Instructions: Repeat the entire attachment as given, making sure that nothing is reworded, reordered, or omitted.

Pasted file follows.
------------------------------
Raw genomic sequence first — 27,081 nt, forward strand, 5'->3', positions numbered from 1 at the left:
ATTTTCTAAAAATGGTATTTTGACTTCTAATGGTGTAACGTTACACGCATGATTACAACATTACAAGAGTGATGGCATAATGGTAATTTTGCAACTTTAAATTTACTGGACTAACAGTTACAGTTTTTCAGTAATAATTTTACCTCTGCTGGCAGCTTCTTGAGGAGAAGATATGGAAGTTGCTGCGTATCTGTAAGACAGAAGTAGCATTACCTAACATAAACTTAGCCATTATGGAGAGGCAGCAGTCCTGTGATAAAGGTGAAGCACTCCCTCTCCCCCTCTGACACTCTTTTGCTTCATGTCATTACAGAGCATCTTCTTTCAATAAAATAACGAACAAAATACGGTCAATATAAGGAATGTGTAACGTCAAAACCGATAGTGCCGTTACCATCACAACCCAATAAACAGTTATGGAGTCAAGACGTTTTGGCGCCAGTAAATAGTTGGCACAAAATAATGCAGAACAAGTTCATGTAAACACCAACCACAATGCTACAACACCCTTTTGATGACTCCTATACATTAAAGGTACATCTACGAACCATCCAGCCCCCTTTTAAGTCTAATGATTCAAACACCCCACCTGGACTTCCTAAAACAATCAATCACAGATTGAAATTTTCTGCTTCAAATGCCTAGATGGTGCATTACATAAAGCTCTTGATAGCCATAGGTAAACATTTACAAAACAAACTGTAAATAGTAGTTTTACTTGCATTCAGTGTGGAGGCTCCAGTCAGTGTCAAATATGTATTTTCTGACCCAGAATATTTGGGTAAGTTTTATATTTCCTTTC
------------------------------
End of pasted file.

Raw genomic sequence first — 27,081 nt, forward strand, 5'->3', positions numbered from 1 at the left:
ATTTTCTAAAAATGGTATTTTGACTTCTAATGGTGTAACGTTACACGCATGATTACAACATTACAAGAGTGATGGCATAATGGTAATTTTGCAACTTTAAATTTACTGGACTAACAGTTACAGTTTTTCAGTAATAATTTTACCTCTGCTGGCAGCTTCTTGAGGAGAAGATATGGAAGTTGCTGCGTATCTGTAAGACAGAAGTAGCATTACCTAACATAAACTTAGCCATTATGGAGAGGCAGCAGTCCTGTGATAAAGGTGAAGCACTCCCTCTCCCCCTCTGACACTCTTTTGCTTCATGTCATTACAGAGCATCTTCTTTCAATAAAATAACGAACAAAATACGGTCAATATAAGGAATGTGTAACGTCAAAACCGATAGTGCCGTTACCATCACAACCCAATAAACAGTTATGGAGTCAAGACGTTTTGGCGCCAGTAAATAGTTGGCACAAAATAATGCAGAACAAGTTCATGTAAACACCAACCACAATGCTACAACACCCTTTTGATGACTCCTATACATTAAAGGTACATCTACGAACCATCCAGCCCCCTTTTAAGTCTAATGATTCAAACACCCCACCTGGACTTCCTAAAACAATCAATCACAGATTGAAATTTTCTGCTTCAAATGCCTAGATGGTGCATTACATAAAGCTCTTGATAGCCATAGGTAAACATTTACAAAACAAACTGTAAATAGTAGTTTTACTTGCATTCAGTGTGGAGGCTCCAGTCAGTGTCAAATATGTATTTTCTGACCCAGAATATTTGGGTAAGTTTTATATTTCCTTTC